# Prove the _Chinese Remainder Theorem_

This is a question from the free Harvard online abstract algebra lectures. I'm posting my solutions here to get some feedback on them. For a fuller explanation, see this post.

This problem is from assignment 6. The notes from this lecture can be found here.

Use Proposition (2.6) to prove the Chinese Remainder Theorem: Let $$m,n,a,b$$ be integers, and assume that the greatest common Divisor of $$m$$ and $$n$$ is 1. Then there is an integer $$x$$ such that $$x\equiv a \:(\mathrm{modulo}\:m)$$ and $$x\equiv b \:(\mathrm{modulo}\:n)$$.

Proposition (2.6): Let $$a,b$$ be integers, not both zero, and let $$d$$ be the positive integer which generates the subgroup $$a\mathbb{Z}+b\mathbb{Z}$$. Then
a) $$d$$ can be written in the form $$d=ar+bs$$ for some integers $$r$$ and $$s$$.
b) $$d$$ divides $$a$$ and $$b$$.
c) If an integer $$e$$ divides $$a$$ and $$b$$, it also divides $$d$$.

Since $$x\equiv a \:(\mathrm{modulo}\:m)$$ and $$x\equiv b \:(\mathrm{modulo}\:n)$$, $$x=a+km$$ and $$x=b+jn$$, for some $$k,j\in\mathbb{Z}$$. So if $$x$$ exists $$a+km=b+jn$$ and $$km-jn=b-a$$. Since gcd$$(m,n)=1$$, 1 generates the subgroup $$m\mathbb{Z}+n\mathbb{Z}$$. By Proposition (2.6), there are integers $$r$$ and $$s$$ such that $$rm+sn=1$$. Multiplying by $$b-a$$ we get $$r(b-a)m+s(b-a)n=b-a.$$ Then $$k=r(b-a)$$ and $$j=-s(b-a)$$. Therefore, $$x=a+r(b-a)m$$ is a solution to both congruences.

Again, I welcome any critique of my reasoning and/or my style as well as alternative solutions to the problem.

Thanks.

• You start by assuming the result. Later, from $r(b-a)m+s(b-a)n=b-a$, the fact that $k=r(b-a)$ is inferred. There is no justification for that, and there cannot be, linear Diophantine equations have many solutions. – André Nicolas Jan 17 '12 at 23:26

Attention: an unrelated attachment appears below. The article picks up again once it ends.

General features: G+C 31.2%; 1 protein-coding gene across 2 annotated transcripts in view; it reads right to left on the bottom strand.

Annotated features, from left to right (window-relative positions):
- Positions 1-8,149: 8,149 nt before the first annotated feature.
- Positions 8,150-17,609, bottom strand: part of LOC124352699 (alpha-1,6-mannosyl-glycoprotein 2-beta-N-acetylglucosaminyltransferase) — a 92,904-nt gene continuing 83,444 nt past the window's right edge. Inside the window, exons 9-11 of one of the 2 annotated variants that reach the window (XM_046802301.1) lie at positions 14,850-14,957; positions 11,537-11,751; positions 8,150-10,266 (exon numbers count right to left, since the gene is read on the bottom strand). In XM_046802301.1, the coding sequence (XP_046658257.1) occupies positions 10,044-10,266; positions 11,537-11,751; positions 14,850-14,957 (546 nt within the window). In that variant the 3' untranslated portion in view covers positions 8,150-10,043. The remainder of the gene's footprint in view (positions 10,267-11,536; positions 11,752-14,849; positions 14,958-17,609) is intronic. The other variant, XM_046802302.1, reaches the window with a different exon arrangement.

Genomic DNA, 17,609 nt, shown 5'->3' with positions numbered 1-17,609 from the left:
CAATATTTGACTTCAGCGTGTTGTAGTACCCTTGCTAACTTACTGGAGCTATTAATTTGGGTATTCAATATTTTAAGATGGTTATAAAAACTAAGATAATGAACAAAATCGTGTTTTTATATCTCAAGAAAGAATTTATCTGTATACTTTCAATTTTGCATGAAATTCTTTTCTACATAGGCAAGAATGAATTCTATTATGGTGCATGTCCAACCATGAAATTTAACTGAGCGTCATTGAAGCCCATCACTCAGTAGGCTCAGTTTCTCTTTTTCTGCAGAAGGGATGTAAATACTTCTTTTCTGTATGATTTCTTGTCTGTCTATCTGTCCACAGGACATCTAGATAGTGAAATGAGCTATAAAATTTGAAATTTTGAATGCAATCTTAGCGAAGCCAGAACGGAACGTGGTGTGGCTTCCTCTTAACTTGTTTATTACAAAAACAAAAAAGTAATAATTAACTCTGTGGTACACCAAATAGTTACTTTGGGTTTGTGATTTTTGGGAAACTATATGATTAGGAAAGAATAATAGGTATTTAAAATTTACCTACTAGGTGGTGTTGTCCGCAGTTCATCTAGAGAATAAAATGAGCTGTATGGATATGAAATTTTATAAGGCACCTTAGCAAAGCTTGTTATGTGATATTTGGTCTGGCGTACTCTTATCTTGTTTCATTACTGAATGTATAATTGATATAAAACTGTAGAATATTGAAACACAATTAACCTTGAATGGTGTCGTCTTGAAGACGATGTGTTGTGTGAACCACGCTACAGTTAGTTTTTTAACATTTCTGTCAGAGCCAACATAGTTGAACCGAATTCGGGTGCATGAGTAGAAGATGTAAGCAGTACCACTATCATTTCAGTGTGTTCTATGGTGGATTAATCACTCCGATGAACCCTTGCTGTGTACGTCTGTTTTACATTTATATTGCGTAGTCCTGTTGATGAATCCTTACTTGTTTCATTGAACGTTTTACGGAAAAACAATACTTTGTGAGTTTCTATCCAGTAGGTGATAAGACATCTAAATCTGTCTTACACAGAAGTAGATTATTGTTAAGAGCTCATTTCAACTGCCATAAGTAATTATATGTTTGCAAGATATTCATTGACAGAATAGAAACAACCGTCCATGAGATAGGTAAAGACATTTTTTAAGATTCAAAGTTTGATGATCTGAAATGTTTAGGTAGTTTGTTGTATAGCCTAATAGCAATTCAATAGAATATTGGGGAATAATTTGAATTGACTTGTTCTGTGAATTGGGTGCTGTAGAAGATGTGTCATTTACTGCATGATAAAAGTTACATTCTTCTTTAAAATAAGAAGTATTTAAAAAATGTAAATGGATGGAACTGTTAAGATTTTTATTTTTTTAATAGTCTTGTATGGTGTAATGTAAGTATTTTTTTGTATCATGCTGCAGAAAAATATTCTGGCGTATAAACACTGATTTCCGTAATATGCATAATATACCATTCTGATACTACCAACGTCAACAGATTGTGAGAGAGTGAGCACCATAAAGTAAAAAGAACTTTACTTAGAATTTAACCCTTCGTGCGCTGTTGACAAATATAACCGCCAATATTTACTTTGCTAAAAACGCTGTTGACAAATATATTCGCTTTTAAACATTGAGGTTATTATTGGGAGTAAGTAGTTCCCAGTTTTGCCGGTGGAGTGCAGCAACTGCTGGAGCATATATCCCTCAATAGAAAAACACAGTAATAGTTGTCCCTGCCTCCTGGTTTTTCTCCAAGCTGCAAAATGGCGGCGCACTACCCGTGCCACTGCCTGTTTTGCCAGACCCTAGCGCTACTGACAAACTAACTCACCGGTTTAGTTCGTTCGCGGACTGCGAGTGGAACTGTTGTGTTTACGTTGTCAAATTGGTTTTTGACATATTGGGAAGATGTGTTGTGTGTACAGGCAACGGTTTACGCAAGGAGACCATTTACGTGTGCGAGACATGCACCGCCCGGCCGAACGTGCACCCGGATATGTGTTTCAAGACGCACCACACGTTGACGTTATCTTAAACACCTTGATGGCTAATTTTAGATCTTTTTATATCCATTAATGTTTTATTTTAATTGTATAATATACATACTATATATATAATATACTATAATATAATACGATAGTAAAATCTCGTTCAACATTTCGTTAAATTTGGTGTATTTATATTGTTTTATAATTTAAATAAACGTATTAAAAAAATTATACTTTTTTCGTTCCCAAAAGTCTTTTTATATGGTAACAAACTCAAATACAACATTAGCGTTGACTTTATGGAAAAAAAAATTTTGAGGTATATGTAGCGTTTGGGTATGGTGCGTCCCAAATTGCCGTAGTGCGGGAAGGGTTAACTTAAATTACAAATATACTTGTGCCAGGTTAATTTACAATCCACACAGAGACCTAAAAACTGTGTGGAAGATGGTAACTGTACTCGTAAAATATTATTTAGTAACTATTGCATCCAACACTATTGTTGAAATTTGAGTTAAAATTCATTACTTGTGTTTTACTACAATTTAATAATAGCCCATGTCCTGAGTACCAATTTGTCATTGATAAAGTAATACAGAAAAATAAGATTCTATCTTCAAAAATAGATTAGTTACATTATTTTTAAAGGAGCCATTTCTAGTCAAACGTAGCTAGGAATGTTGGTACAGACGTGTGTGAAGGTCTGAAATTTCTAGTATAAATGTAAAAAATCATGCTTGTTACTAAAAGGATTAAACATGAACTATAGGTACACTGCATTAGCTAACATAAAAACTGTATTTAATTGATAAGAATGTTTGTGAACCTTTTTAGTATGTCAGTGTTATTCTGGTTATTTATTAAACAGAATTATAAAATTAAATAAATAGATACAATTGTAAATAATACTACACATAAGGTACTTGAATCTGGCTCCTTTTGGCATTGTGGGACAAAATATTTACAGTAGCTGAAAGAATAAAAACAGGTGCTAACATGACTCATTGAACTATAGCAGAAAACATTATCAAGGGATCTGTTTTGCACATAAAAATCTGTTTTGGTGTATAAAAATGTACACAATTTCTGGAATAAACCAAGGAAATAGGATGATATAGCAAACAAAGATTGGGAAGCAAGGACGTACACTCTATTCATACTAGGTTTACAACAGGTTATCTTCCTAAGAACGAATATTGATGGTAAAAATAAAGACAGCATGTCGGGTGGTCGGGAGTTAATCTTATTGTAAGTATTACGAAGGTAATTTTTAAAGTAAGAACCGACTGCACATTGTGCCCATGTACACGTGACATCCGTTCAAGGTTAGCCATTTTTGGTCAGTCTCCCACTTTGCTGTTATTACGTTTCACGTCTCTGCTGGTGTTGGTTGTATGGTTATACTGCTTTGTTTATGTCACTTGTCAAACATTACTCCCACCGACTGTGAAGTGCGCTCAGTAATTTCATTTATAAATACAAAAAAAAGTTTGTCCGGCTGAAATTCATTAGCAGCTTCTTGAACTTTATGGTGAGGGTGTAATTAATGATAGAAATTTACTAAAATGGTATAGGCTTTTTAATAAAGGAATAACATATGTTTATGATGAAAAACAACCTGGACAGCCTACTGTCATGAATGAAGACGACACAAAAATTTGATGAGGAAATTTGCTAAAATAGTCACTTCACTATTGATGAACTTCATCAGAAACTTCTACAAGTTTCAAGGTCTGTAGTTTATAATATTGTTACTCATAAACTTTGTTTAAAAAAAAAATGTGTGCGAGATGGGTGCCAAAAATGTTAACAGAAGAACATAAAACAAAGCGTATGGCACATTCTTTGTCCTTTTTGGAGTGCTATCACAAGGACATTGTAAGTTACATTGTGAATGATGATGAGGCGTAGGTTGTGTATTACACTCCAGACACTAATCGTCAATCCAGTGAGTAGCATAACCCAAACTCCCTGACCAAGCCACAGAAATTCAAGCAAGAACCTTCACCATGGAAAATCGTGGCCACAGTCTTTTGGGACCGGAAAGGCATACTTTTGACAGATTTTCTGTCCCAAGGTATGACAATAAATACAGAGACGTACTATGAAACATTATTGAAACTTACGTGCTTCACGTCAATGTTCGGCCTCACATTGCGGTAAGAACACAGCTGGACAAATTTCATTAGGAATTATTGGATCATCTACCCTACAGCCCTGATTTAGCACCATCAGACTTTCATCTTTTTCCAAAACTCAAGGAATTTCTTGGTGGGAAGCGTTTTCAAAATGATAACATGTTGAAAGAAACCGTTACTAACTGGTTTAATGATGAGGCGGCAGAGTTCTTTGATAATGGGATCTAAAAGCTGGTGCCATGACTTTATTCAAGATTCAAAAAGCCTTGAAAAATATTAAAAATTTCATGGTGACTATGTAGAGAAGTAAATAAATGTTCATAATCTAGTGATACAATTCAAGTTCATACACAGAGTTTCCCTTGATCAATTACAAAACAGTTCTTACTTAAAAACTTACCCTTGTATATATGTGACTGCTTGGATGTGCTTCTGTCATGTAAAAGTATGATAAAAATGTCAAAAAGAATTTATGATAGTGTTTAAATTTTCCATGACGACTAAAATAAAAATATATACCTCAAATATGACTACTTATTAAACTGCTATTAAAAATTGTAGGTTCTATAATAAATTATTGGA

HINT $\$ By Prop. 2.6 we infer $\rm\ gcd(m,n) = 1\ \Rightarrow\ m^{-1}\$ exists $\rm\ (mod\ n)\:.\$ Therefore

THEOREM $\:$ (Easy CRT) $\rm\ \$ If $\rm\ m,\:n\:$ are coprime integers then

$\rm\displaystyle\quad\quad\quad\quad\quad \begin{eqnarray}\rm x&\equiv&\rm\ a\ (mod\ m) \\ \rm x&\equiv&\rm\ b\ (mod\ n)\end{eqnarray} \ \iff\ \ x\ \equiv\ a + m\ \bigg[\frac{b-a}{m}\ mod\ n\:\bigg]\ \ (mod\ m\:n)$

Proof $\rm\ (\Leftarrow)\ \ \ mod\ m:\ x\ \equiv\ a + m\ [\:\cdots\:]\ \equiv\ a\:,\$ and $\rm\ mod\ n\!\!:\ x\ \equiv\ a + (b-a)\ m/m\ \equiv\ b\:.$

$\rm (\Rightarrow)\ \$ The solution is unique $\rm\ (mod\ m\:n)\$ since if $\rm\ x',\:x\$ are solutions then $\rm\ x'\equiv x\$ mod $\rm\:m,n\:$ therefore $\rm\ m,\:n\ |\ x'-x\ \Rightarrow\ m\:n\ |\ x'-x\ \$ since $\rm\ \:m,\:n\:$ coprime $\rm\:\Rightarrow\ lcm(m,n) = m\:n\:.\quad$ QED

You come dangerously close to the fallacy of assuming the conclusion when you start a sentence with "if $x$ exists..." You don't really use, or need, the first couple of sentences of your write-up. Once you've got $r$ and $s$, you can just check directly that $a+(b-a)rm$ gives a solution.

note: $|m - n| \ge j \in \mathbb{Z}$ at any one time solution per states of congruents for any integer $x$.

• This doesn't make sense to me. Could you explain further? – robjohn Apr 10 '13 at 17:22